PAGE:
Dallas — Lively tempos, lean textures, a superb cast of soloists, and a consistent devotion to authentic 18th-century performance practice cast a brilliant glow on Handel’s Messiah Sunday night in a performance by the Dallas Bach Society Orchestra and Chorus at Meyerson Symphony Center, conducted from the harpsichord by the James Richman.
The venerable oratorio, as much a holiday staple as fruitcake and Christmas trees, holds the record for the longest continuous presence of any work in the concert repertoire; since its premiere in 1741, Messiah has maintained continued popularity, and, indeed, introduced the concept that a musical work, like a great work of art or literature, could be worthy of preservation and presentation for succeeding generations. In this sense, Messiah is the foundation of the whole concept of “classical” music.
Performances of Messiah through the late 18th, 19th, and early 20th centuries approached the work with a “bigger is better” attitude, resulting in grandiose performances with choruses and orchestras in the hundreds. The Dallas Bach Society, however, returns to forces similar to those used in Handel’s time, using authentic reproductions 18th-century instruments, and an informed awareness of vocal and instrumental techniques common in Handel’s time.
The Dallas Bach Society thus relies and a chorus of 25, and an orchestra of 18, very close to what was present at the first performances of Messiah. The sound of this historically proportioned ensemble—much lighter and, in some ways, more pungent in character than that of the modern orchestra—can produce an effect as thrilling and grand as the hundreds assembled on the same stage for the monumental works of Mahler or Brahms. Also in keeping with informed conjecture, and adding to the sense of momentum inherent in the work, conductor Richman opted for livelier tempos than were common in Messiah performances a few decades ago. (In on departure from stringent historical authenticity, Richman, while presenting every movement for an officially unabridged version, shortened some of the longer arias, allowing the performance to draw to its close after three hours.)
Both chorus and orchestra were well-blended Sunday night; the chorus was occasionally a little less than crisp in entrances and cut-offs, but sang with impressive precision in the murderous melismatic passages of which Handel was fond. For this listener, the series of choruses at the beginning of Part II, beginning with “Behold the Lamb of God” and culminating in “All We Like Sheep,” was a particular highlight of the evening; in this section, Handel departs from his usual light, translucent counterpoint for thicker textures (of the sort we more readily associate with Bach), revealed with translucent clarity by this ensemble.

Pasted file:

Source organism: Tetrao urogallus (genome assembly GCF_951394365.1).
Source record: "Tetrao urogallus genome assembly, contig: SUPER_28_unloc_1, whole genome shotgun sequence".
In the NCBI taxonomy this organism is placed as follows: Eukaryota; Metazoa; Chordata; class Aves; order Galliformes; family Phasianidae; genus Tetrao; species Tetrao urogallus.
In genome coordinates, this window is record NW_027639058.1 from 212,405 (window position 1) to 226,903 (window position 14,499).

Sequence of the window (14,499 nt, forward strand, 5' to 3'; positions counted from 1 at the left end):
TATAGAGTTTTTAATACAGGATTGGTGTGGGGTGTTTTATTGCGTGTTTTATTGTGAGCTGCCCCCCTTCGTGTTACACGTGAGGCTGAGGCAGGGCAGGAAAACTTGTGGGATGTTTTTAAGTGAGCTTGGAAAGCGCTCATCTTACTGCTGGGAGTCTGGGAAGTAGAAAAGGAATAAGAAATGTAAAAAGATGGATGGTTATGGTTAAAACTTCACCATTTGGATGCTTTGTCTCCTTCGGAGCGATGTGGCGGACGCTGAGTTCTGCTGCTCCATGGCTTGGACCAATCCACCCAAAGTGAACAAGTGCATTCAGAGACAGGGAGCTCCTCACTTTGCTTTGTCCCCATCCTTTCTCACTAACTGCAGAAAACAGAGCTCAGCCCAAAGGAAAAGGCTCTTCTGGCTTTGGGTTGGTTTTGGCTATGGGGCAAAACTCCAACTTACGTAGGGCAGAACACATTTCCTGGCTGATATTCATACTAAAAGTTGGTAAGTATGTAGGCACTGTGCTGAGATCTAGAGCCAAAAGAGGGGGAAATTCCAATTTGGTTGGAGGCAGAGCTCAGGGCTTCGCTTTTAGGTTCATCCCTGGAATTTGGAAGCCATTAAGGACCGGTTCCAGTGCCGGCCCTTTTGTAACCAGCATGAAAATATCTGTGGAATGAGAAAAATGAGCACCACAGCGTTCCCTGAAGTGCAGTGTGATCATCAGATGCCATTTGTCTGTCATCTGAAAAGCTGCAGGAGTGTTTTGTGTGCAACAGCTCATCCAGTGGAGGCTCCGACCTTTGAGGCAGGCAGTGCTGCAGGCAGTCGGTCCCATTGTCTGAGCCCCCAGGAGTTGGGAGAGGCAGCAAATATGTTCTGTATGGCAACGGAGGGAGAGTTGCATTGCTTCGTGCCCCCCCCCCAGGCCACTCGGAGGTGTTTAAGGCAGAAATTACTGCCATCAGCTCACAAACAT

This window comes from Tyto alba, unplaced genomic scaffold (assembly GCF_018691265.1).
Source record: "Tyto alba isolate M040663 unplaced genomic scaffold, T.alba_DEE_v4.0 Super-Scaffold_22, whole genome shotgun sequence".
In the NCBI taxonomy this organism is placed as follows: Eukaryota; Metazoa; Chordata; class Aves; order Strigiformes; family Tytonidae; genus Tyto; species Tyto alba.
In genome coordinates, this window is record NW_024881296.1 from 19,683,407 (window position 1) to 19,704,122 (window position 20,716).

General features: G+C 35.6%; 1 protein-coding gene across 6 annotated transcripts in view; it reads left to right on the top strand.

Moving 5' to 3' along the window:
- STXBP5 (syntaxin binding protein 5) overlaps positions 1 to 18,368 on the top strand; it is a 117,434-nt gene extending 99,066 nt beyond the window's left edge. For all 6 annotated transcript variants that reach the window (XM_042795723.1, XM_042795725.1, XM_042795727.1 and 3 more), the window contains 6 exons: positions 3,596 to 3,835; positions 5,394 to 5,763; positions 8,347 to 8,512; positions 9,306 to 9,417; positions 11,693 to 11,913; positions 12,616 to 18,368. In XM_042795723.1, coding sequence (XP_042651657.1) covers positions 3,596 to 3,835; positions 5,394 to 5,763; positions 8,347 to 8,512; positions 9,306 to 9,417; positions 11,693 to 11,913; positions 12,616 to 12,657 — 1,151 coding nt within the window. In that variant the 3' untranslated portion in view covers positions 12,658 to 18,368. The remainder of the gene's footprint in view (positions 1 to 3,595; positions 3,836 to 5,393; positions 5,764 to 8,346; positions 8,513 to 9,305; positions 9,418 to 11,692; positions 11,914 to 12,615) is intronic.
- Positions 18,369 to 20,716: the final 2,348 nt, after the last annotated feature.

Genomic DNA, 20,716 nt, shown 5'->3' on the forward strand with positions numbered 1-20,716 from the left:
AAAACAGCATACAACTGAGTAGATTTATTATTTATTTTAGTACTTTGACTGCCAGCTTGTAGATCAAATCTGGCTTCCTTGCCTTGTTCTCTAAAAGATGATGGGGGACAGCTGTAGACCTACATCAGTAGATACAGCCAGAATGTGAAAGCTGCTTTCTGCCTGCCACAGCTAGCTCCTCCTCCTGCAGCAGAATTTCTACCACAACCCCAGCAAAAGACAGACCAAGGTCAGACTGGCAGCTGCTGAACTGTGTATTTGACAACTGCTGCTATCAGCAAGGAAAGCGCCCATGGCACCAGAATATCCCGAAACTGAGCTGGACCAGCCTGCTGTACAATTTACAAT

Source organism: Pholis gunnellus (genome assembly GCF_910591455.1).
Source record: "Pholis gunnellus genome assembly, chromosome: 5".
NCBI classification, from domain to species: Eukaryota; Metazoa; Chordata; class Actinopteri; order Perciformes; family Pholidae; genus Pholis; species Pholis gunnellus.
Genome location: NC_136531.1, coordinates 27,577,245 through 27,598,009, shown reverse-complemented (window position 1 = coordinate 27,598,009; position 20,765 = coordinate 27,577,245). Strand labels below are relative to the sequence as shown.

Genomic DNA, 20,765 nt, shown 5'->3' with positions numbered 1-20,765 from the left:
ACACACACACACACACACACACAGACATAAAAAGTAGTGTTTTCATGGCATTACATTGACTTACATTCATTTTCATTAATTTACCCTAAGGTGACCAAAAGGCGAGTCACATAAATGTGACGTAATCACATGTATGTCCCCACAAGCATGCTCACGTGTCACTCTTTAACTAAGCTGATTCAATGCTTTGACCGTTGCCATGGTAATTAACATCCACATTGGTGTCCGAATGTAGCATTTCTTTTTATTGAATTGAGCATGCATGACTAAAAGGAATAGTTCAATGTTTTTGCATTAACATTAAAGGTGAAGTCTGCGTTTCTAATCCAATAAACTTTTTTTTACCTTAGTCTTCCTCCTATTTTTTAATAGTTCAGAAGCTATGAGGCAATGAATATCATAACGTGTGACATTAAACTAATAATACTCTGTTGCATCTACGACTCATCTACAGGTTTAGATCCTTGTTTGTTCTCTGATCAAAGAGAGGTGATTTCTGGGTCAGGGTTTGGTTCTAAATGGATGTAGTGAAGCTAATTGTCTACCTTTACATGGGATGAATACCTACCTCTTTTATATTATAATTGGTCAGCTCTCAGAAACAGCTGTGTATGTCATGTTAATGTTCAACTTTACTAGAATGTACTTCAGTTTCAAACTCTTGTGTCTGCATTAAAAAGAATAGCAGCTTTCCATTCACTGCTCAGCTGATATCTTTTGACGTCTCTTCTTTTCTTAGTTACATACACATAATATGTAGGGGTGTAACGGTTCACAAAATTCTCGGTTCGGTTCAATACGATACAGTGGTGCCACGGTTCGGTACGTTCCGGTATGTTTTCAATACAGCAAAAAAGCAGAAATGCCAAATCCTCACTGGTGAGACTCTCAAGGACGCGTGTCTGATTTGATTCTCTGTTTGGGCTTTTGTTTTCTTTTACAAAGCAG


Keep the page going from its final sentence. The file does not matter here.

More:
The soloists, interestingly, each approached their roles slightly differently but equally effectively. For my tastes, countertenor Scot Cameron’s rendition of the alto solos was the most impressive, with a solidly beautiful tone quality and wow-inducing breath control on long phrases; his command of the part was obvious throughout, but especially impressive in the long, mournful aria “He Was Despised.” Soprano Anna Fredericka Popova took an almost romantic, broadly expressive approach, at its best in her extended aria, “I Know That My Redeemer Liveth.” Tenor Dann Coakwell likewise took a detail-oriented viewpoint, combining a close attention to narrative elements of his role with a smooth and attractive tone. Baritone David Grogan of the faculty of the University of Texas at Arlington presented an appropriately thunderous reading of the bass role, applying a vocal quality both gorgeous and assertive. This emerged most gloriously in the most prominent bass aria, “The Trumpet Shall Sound,” in which Handel recasts the standard eighteenth-century martial aria genre as a radiant vision of triumph over death.
Indeed, although the text of Messiah, drawn entirely from the King James Bible, may be viewed as adamantly Christian and even Protestant in outlook, it bears a universal message, well realized in this rendition by the Dallas Bach Society and conductor Richman. Here, laid out in the complex interweaving of voices and the unabashed grandeur of the baroque, lies a sublime and subtly dramatic imagining of a world in which sorrow and suffering are vanquished, and universal peace reigns under the care of a loving God.